Clostridium septicum infection following hemolytic uremic syndrome is rare and carries a poor prognosis, especially when the brain is involved. We report a case of a previously healthy 2-yearold boy who presented with two days of anuria and bloody diarrhea. He was admitted to the local children's hospital with a diagnosis of hemolytic uremic syndrome, presumably secondary to E. coli O157. He soon required intubation and was noted to have fixed and dilated pupils. Head CT revealed left frontal subcortical white matter vasogenic edema and scattered pockets of pneumocephalus. The patient expired 14 hours after admission. Antemortem blood cultures grew C. septicum. Gross pathologic examination of the brain revealed a large intraparenchymal cerebral hemorrhage in the left frontal and parietal lobes. There was extensive cystic changes as well. Microscopic examination revealed vacuolization and diffuse colonization with rod-shaped bacteria, but without the expected tissue response. There have been only six previously reported cases of C. septicum infection following hemolytic uremic syndrome, four of which had brain involvement. Mortality rate is high, with the only known survivor among those with brain involvement having a brain abscess rather than diffuse pneumocephalus.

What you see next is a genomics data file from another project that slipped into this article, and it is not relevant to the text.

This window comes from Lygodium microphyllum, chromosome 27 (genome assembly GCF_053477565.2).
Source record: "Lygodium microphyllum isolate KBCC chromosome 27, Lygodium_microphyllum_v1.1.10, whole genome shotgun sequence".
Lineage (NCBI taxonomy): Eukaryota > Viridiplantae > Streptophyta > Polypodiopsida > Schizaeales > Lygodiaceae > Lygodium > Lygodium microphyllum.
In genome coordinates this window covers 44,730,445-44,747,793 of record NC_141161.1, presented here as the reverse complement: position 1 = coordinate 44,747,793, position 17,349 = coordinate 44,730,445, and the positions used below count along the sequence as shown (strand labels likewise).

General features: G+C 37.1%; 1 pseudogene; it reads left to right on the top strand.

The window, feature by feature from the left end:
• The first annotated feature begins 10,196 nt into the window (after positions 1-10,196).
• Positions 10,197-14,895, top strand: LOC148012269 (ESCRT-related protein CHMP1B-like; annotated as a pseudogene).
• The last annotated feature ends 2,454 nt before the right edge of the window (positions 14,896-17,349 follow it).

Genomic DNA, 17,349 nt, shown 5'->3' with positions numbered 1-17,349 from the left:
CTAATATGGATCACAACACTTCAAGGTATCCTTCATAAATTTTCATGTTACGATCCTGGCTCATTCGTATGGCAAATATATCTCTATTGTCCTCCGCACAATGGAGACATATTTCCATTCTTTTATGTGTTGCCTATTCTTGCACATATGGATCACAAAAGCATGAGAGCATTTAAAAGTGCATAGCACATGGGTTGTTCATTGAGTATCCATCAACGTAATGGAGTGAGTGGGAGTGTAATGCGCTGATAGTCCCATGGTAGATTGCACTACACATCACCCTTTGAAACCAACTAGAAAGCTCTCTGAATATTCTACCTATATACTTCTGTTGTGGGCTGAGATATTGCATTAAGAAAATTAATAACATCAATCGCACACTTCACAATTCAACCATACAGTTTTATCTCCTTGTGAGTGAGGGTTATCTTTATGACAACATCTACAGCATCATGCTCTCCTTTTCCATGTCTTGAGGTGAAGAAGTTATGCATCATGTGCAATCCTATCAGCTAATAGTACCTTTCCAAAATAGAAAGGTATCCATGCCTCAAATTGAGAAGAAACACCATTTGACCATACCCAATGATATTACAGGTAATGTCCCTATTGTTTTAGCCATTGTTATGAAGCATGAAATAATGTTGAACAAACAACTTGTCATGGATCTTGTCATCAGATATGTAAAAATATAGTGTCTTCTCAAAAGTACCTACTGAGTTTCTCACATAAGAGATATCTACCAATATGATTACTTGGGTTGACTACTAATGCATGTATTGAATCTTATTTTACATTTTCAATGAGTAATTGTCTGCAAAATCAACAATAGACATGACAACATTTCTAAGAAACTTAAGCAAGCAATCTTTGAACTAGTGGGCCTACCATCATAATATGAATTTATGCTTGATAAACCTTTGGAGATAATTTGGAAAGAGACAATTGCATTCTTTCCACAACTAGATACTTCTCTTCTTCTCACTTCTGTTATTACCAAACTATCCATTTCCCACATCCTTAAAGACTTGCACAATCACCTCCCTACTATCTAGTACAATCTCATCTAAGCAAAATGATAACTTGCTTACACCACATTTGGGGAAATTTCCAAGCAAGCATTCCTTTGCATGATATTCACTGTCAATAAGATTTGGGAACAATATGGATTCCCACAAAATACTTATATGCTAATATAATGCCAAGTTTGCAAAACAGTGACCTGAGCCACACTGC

ASJC Scopus subject areas
- Pathology and Forensic Medicine
- Clinical Neurology